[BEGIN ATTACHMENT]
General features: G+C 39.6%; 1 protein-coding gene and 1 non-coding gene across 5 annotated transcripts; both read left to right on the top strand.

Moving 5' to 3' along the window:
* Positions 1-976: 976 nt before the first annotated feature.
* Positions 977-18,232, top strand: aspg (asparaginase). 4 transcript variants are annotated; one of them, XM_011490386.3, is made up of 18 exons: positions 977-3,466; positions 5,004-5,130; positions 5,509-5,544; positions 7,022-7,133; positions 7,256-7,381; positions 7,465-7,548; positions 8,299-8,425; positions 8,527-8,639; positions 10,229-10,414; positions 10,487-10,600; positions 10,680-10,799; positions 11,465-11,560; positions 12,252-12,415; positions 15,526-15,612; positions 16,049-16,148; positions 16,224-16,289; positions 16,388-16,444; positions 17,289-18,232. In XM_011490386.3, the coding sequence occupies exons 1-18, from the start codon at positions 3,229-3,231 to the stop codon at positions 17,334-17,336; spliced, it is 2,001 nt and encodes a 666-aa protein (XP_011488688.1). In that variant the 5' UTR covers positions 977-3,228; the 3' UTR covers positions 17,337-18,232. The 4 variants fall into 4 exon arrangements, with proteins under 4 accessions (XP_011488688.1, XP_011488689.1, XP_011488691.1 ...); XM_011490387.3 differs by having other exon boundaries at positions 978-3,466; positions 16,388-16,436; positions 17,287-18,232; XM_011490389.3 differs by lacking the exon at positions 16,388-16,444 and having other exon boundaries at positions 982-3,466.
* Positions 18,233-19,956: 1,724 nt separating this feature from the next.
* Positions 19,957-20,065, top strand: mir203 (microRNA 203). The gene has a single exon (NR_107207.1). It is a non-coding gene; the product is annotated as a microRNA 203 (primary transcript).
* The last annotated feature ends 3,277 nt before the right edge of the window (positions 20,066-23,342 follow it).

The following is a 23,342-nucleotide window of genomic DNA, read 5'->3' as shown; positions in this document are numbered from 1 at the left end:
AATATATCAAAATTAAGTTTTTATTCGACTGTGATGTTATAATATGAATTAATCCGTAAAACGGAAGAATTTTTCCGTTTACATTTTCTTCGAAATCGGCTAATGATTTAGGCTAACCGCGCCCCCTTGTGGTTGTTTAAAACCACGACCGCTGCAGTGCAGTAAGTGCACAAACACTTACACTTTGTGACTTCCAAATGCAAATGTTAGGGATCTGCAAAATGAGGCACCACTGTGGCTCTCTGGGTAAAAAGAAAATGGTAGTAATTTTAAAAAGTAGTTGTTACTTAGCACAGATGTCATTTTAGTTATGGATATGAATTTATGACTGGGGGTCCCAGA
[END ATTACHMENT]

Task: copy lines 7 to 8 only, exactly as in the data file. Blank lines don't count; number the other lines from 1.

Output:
* The last annotated feature ends 3,277 nt before the right edge of the window (positions 20,066-23,342 follow it).

The following is a 23,342-nucleotide window of genomic DNA, read 5'->3' as shown; positions in this document are numbered from 1 at the left end: